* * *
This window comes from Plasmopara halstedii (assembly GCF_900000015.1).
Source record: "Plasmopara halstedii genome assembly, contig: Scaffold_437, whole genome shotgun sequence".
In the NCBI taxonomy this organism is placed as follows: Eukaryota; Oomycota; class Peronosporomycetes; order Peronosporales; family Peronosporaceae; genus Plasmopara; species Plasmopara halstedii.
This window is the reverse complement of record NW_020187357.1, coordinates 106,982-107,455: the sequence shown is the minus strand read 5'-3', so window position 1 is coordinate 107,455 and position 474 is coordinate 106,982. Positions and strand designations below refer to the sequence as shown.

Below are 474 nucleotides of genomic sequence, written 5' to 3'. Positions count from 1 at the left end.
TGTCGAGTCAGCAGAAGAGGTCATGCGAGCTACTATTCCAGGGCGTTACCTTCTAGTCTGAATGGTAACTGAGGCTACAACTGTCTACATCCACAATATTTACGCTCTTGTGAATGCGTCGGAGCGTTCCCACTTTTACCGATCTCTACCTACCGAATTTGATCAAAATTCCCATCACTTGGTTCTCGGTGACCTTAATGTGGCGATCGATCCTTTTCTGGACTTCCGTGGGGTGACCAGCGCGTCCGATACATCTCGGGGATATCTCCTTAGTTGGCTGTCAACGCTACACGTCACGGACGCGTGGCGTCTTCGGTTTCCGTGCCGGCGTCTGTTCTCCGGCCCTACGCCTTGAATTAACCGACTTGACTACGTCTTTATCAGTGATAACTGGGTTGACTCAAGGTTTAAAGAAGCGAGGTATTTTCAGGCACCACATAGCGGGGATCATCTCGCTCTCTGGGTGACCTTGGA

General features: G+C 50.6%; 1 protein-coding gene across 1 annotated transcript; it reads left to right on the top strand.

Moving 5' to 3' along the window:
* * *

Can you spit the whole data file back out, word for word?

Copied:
This window comes from Plasmopara halstedii (assembly GCF_900000015.1).
Source record: "Plasmopara halstedii genome assembly, contig: Scaffold_437, whole genome shotgun sequence".
In the NCBI taxonomy this organism is placed as follows: Eukaryota; Oomycota; class Peronosporomycetes; order Peronosporales; family Peronosporaceae; genus Plasmopara; species Plasmopara halstedii.
This window is the reverse complement of record NW_020187357.1, coordinates 106,982-107,455: the sequence shown is the minus strand read 5'-3', so window position 1 is coordinate 107,455 and position 474 is coordinate 106,982. Positions and strand designations below refer to the sequence as shown.

Below are 474 nucleotides of genomic sequence, written 5' to 3'. Positions count from 1 at the left end.
TGTCGAGTCAGCAGAAGAGGTCATGCGAGCTACTATTCCAGGGCGTTACCTTCTAGTCTGAATGGTAACTGAGGCTACAACTGTCTACATCCACAATATTTACGCTCTTGTGAATGCGTCGGAGCGTTCCCACTTTTACCGATCTCTACCTACCGAATTTGATCAAAATTCCCATCACTTGGTTCTCGGTGACCTTAATGTGGCGATCGATCCTTTTCTGGACTTCCGTGGGGTGACCAGCGCGTCCGATACATCTCGGGGATATCTCCTTAGTTGGCTGTCAACGCTACACGTCACGGACGCGTGGCGTCTTCGGTTTCCGTGCCGGCGTCTGTTCTCCGGCCCTACGCCTTGAATTAACCGACTTGACTACGTCTTTATCAGTGATAACTGGGTTGACTCAAGGTTTAAAGAAGCGAGGTATTTTCAGGCACCACATAGCGGGGATCATCTCGCTCTCTGGGTGACCTTGGA

General features: G+C 50.6%; 1 protein-coding gene across 1 annotated transcript; it reads left to right on the top strand.

Moving 5' to 3' along the window: